Sermon for the Sunday of the Passion: Palm Sunday
Trinity Episcopal Church
Mt. Airy, NC
March 25, 2018
ὁ δὲ Πιλᾶτος πάλιν ἀποκριθεὶς ἔλεγεν αὐτοῖς· τί οὖν °[θέλετε] ποιήσω ⸂[ὃν λέγετε]⸃ τὸν βασιλέα τῶν Ἰουδαίων*; οἱ δὲ πάλιν ἔκραξαν· σταύρωσον αὐτόν.
Then Pilate once more answered and said to them, “So what do you want me to do with the fellow you call King of the Jews?” And they cried out again, “Crucify him!”
The same people came to both demonstrations.
On the first work day of the week, they left their jobs to climb up the Mount of Olives to participate in a mass rally for the fellow they wanted to be their new king, the new messiah, the blessed one who would ride into Jerusalem humble and mounted on an ass and on a colt, the foal of an ass, the way the legendary king-messiahs had entered the holy city when Jerusalem when Jews had a real capital and a real state, a real king and a real army. Jebusites and Perrizites, Arameans and Edomites had trembled at the splendid sight, and so the members of that palm-leaf-armed crowd felt, perhaps, that they could lose a day’s pay in honor of the new king who would make them great again, who would fulfill their hopes, who would present them to the world as chosen of the LORD and precious.
It took less than a week for the same people to realize that the Romans had arrested the great savior Jesus, beaten him to a pulp, and put him on public display on the Pavement near the temple. Now They found it easy to hate the captive messiah, for in him all their hopes once more stood captive. Rome had no intention of letting a two-bit political agitator from the Galilee upset their well-oiled pax romana in the holy land or anywhere else for that matter. Their dreams lay as brown and crushed on Gabbatha that Friday morning as Sunday’s palm branched lay on the road down from the Mount of Olives. If their hopes had to die at the hands of the Romans, then this Jesus, this pretender, this would-be messiah ought to die the same way: “Crucify him!” They may have lost a second day’s wages that week to political futility, but at least they knew finally and for sure that their oppressors had conquered them again and that they would just have to accept reality. Maybe some overtime next week could restore some of their lost wages.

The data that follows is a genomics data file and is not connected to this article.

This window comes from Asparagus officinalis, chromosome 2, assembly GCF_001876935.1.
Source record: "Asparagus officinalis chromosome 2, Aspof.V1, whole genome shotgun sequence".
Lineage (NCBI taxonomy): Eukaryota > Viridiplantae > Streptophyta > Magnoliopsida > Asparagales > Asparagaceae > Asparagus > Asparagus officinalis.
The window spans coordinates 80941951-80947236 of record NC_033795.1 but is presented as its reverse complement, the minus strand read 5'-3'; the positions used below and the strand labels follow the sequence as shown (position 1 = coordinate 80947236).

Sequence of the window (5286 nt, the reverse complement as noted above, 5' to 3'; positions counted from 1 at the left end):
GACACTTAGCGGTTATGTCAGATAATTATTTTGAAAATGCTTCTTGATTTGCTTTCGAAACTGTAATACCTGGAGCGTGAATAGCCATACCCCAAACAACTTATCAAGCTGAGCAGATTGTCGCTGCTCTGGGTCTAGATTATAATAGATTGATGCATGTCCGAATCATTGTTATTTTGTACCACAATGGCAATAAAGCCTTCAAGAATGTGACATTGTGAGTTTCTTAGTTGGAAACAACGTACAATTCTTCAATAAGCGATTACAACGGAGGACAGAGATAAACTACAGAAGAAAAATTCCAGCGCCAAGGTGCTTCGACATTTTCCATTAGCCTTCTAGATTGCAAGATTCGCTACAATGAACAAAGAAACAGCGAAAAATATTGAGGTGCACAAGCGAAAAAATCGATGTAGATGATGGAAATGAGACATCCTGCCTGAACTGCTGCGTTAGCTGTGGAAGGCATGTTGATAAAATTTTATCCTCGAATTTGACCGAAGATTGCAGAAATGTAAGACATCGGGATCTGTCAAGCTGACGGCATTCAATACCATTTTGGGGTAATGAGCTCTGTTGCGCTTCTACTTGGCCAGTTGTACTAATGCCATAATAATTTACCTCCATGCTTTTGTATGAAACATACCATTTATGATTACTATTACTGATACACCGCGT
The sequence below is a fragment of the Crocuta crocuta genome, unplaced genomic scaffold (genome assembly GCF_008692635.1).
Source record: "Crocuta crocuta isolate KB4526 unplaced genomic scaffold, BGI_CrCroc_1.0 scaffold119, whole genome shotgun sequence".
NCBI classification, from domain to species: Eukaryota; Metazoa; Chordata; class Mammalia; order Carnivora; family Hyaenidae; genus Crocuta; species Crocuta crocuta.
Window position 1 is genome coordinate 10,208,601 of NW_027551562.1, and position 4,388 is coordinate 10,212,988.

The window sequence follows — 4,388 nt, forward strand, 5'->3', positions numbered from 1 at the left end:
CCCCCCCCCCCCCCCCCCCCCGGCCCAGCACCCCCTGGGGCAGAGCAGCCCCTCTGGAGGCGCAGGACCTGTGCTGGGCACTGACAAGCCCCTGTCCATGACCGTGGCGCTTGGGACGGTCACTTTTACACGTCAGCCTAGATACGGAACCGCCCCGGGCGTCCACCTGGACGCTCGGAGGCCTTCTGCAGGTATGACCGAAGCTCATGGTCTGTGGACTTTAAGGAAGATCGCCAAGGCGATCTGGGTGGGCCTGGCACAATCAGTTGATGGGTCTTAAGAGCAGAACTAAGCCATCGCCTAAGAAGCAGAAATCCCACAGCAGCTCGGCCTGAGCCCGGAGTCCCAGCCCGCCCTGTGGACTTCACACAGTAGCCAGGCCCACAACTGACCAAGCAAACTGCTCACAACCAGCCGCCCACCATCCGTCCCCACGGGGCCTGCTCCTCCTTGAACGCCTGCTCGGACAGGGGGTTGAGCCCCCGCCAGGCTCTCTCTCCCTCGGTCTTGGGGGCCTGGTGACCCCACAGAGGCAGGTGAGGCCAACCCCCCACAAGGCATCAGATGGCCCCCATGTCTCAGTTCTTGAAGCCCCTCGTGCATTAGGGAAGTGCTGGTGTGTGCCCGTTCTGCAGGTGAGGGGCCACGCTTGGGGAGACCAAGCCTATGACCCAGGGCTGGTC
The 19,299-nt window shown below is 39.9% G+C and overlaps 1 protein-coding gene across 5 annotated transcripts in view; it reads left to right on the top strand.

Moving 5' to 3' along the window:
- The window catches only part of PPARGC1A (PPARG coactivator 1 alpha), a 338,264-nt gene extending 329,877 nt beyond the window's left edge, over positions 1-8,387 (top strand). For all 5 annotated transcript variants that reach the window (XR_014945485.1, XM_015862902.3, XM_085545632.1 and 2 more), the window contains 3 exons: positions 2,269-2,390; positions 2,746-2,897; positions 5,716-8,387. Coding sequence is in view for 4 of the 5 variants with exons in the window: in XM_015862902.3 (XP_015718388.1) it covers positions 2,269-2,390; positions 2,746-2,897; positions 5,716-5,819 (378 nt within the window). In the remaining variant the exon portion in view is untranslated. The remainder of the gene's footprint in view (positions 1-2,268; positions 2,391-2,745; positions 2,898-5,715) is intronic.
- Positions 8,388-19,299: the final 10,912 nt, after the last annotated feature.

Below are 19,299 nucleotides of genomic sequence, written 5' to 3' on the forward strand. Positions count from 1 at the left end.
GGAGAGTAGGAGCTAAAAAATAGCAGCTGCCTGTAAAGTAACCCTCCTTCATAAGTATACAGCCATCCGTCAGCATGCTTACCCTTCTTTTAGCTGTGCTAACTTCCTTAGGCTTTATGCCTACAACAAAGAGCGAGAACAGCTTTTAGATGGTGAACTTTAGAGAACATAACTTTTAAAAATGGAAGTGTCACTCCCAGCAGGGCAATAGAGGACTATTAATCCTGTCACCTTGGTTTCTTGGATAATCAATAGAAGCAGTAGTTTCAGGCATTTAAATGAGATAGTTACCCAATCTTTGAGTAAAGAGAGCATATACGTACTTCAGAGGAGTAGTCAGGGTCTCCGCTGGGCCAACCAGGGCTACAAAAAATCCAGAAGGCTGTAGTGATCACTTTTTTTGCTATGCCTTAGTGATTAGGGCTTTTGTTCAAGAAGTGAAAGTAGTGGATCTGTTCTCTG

This Sunday really is all about us. From the heights of political hope and religious fervor to the anguished and angry depths of repression and resentment, today’s message echoes our lives in uncomfortable ways. Palm Sunday to Good Friday amounts to a downward spiral staircase whose dark, shadowed walls mock our greatest hopes and most fervent beliefs and we wonder at the foot of the stairwell how we ever stood at the top, how we ever believed, how we ever hoped and trusted. Each step down had its own failed too-good-to-be-true promise and its own puny political or moral or religious champion, enticing us to believe again. We’ve seen the ayatollahs, the presidents-for-life, and the plastic gurus of fake prosperity. We’ve thrown our palms before more than one donkey on Mount Olivet, and we’ve gotten only fatigue and disappointment as our reward. Finally, we throw up our hands and cry, “Enough! Crucify him!”
Does it strike you as odd, that this particular messiah standing on the Pavement that Friday chose the exhausted, angry crowd over the well-read scholars of the Pharisees and the oily politicians among the Sadducees? He could have always had their friendship. He spoke their language, he argued brilliantly as one of them, he led a school of high-achieving students, who could have made his name legend in Israel’s history for their brilliance. Or like the historian and former general Josephus, he could have chosen Pilate, chosen Rome, chosen to accept his people’s slavery under the Caesars as a tragic history and courted the favor of the Greek and Roman elite. But he didn’t choose any of them. He stood mute, listening to poor people, working people, oppressed people giving voice to their oppression and poverty with their angry cry: “Crucify him!” He died at their demand, but he also died for them. He died, choosing their shouts, their disappointments, and their lives over anything that Pilate the Governor or Claudius the Emperor, President Putin or President Trump, could give him. He could have chosen honor and respect, but accepted instead insult, beating, and execution at the hands of disappointed, angry people—the people we ourselves can be, the people who will crown him with many crowns until he disappoints us and then will substitute a crown of thorns and a Roman cross.
We walk that shadowed staircase again this Holy Week, coming face-to-face—if we do it well—with ourselves, holding a palm branch in one hand and raising the other in an angry fist, understanding that the messiah on the Pavement cannot love us any more for our palms or love us any less for our fists but stands there to love us completely, fully, with a depth that will allow him to leave Pilate’s tortured presence, climb the merciless path of Golgotha and spread his arms wide to receive all of the anger, all of the bitterness, all of the hatred we can manage and accept all of it for our sake. For he could not redeem us by becoming a prince or by raising an army. His fame and wisdom could never save us from our fear and anger. But he could love us. He could die for us. He could commend himself and us into God’s hands and in those awful hours on that dark Friday could present us to God wholly beloved by him, worthy of him, and free through him.